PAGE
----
Herceptin/Arimidex Improves PFS in Metastatic Breast Cancer

November 1, 2006

Adding trastuzumab (Herceptin) to anastrozole (Arimidex) as adjuvant therapy for postmenopausal women with so-called copositive (hormone-receptor-positive, HER2-positive) metastatic breast cancer signficantly improved progression-free survival (PFS), compared with anastrozole alone, according to a study presented at the 31st Congress of the European Society for Medical Oncology (ESMO) (Late Breaking Abstract 2).

ISTANBUL, Turkey--Adding trastuzumab(Herceptin) to anastrozole(Arimidex) as adjuvant therapy for postmenopausalwomen with so-called copositive(hormone-receptor-positive,HER2-positive) metastatic breast cancersignficantly improved progression-freesurvival (PFS), compared with anastrozolealone, according to a study presentedat the 31st Congress of the EuropeanSociety for Medical Oncology(ESMO) (Late Breaking Abstract 2).

Up to 15% of all metastatic breast cancersare positive for both the estrogenreceptor (ER) and HER2, said lead investigatorBella Kaufman, MD, of ChaimSheba Medical Center, Ramat Gan, Israel.Evidence of crosstalk between theestrogen-receptor and HER2 signalingpathways suggests that simultaneous targetingof both pathways in women withco-positive disease may result in greaterantitumor activity than either agent alone,she explained.

"Currently, the majority of thesewomen are treated with chemotherapyand trastuzumab," she said, "but wethought it might be possible to achievethe same result without the toxicity ofchemotherapy. Also, 20% of the ER-positivepopulation is treated with hormonaltherapy alone, and, for them, the combinationoffers benefit."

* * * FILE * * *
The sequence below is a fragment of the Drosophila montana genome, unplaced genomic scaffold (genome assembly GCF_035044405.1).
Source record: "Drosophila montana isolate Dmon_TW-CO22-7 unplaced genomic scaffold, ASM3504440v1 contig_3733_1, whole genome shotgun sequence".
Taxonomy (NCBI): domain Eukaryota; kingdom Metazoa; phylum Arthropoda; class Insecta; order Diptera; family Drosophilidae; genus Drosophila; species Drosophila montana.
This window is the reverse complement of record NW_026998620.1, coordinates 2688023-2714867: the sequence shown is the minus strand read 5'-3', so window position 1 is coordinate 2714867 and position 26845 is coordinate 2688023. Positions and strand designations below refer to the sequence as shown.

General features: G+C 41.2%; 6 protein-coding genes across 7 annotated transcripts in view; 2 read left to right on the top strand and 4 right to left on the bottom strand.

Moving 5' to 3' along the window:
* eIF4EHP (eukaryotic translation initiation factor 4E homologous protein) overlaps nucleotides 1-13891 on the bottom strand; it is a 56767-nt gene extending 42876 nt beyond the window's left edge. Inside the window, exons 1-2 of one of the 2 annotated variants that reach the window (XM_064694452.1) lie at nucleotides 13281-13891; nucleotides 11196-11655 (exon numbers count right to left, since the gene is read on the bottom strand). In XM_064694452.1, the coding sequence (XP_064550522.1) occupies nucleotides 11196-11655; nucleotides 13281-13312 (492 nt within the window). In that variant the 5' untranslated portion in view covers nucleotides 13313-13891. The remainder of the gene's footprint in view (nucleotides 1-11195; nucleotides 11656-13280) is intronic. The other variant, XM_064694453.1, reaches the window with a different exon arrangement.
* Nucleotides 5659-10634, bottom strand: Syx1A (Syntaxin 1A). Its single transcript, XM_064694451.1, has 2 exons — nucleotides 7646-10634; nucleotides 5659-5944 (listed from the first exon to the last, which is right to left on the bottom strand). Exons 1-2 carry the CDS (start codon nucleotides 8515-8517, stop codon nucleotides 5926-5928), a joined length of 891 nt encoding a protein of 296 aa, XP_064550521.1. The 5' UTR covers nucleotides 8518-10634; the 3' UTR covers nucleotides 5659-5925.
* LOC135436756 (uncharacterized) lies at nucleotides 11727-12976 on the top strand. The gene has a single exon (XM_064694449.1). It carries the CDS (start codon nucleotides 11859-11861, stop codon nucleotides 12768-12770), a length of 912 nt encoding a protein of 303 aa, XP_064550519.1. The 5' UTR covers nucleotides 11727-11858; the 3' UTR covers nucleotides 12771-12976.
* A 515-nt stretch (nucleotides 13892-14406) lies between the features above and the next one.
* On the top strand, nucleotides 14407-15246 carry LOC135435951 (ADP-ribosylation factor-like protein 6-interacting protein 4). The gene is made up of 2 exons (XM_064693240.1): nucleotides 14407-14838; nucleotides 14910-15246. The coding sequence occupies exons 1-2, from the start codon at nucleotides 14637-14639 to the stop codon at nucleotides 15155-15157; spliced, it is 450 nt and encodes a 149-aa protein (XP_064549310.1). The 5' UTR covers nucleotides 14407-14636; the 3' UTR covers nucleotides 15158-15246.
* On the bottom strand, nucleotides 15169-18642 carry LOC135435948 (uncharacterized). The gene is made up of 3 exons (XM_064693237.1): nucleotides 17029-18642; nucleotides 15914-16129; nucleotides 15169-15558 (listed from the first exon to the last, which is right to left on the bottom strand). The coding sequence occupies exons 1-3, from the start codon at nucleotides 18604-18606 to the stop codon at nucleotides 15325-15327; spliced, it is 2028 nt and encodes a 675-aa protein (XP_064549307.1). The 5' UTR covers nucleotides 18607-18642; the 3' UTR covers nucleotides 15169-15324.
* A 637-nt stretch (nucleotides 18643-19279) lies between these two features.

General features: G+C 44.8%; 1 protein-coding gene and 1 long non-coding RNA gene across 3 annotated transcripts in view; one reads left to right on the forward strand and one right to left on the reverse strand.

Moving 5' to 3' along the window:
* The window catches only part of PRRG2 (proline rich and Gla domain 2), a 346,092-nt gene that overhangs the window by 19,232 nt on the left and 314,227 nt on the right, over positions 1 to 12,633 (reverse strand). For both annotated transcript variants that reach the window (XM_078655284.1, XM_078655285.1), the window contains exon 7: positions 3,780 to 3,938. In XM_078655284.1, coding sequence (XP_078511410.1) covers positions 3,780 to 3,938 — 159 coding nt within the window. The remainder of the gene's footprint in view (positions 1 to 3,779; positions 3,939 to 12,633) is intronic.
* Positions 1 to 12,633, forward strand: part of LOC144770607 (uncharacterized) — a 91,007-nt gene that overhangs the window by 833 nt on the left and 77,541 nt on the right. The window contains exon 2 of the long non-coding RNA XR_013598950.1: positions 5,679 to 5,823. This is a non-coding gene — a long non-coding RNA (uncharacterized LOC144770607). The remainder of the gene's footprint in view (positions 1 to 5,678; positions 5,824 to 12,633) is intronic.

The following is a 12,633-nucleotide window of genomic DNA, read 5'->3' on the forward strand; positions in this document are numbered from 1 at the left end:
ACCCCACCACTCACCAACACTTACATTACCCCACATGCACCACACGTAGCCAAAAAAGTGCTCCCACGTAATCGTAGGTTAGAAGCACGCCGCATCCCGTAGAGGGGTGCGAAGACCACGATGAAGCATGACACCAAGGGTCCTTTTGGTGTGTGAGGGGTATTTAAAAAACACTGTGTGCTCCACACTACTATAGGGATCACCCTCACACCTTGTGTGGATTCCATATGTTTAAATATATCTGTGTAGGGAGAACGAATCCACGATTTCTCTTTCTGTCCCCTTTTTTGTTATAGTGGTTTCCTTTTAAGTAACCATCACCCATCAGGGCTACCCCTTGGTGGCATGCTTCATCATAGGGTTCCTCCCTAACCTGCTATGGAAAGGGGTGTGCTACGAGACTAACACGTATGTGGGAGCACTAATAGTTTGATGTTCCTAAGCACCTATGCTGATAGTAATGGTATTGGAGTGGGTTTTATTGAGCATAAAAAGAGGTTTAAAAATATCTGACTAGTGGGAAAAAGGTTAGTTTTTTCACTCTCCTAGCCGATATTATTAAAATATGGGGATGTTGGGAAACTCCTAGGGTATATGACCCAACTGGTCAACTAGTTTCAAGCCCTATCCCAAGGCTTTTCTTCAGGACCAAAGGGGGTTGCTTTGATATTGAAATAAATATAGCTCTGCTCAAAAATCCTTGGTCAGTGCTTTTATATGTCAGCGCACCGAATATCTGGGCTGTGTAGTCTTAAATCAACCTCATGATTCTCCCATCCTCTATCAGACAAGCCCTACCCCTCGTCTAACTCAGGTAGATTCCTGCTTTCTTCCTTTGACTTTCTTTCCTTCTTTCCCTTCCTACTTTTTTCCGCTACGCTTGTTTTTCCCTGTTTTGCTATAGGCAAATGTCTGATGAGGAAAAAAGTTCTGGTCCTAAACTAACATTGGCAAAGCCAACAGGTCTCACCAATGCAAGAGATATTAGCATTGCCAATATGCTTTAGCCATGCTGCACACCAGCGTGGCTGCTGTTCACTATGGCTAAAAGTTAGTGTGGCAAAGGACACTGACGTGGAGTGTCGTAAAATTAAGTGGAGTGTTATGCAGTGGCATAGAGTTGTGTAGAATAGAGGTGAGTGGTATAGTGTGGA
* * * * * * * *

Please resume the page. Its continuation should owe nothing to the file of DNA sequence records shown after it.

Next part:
Dr. Kaufman and her colleagues conductedan open-label, phase III study,known as TAnDEM and sponsored byRoche, which markets Herceptin internationally.They enrolled 208 patients at77 centers in 22 countries. Eligible patientswere postmenopausal women withHER2-positive (IHC 3+ and/or FISH+)and ER-positive and/or progesterone(PR)-positive metastatic breast cancer.Patients received anastrozole 1 mg/dorally or anastrozole plus trastuzumab4 mg/kg IV infusion on day 1, then 2mg/kg once weekly, until progression.Women who progressed on the singledrug were switched to the combination.

Median progression-free survival, theprimary endpoint, doubled with the combinationregimen, from 2.4 months forthose on anastrozole alone to 4.8 monthsfor those on anastrozole/trastuzumab(P = .0016). Median overall survival wasalso prolonged in the combination arm:28.5 months vs 23.9 months (P = .325)."This difference was not statisticallysignificant," Dr. Kaufmansaid. She noted, however, thatthe trend toward longer survivalwas achieved despite thefact that 73 patients (35%)crossed over from the singledrugarm when their diseasestarted to progress.

The overall response rate in 147 patientsevaluable for response was threefoldhigher with the combination--20.3% vs 6.8% for anastrozolealone (P = .018).

"The results are very positive,"Dr. Kaufman said at anESMO press briefing. "Inbreast cancer, there are notmany trials that show doubleprogression-free survival." Sheadded that the overall safety in both armswas acceptable, noting that the quality oflife of the women in the trial was mostlikely better than if they had been receivingchemotherapy instead.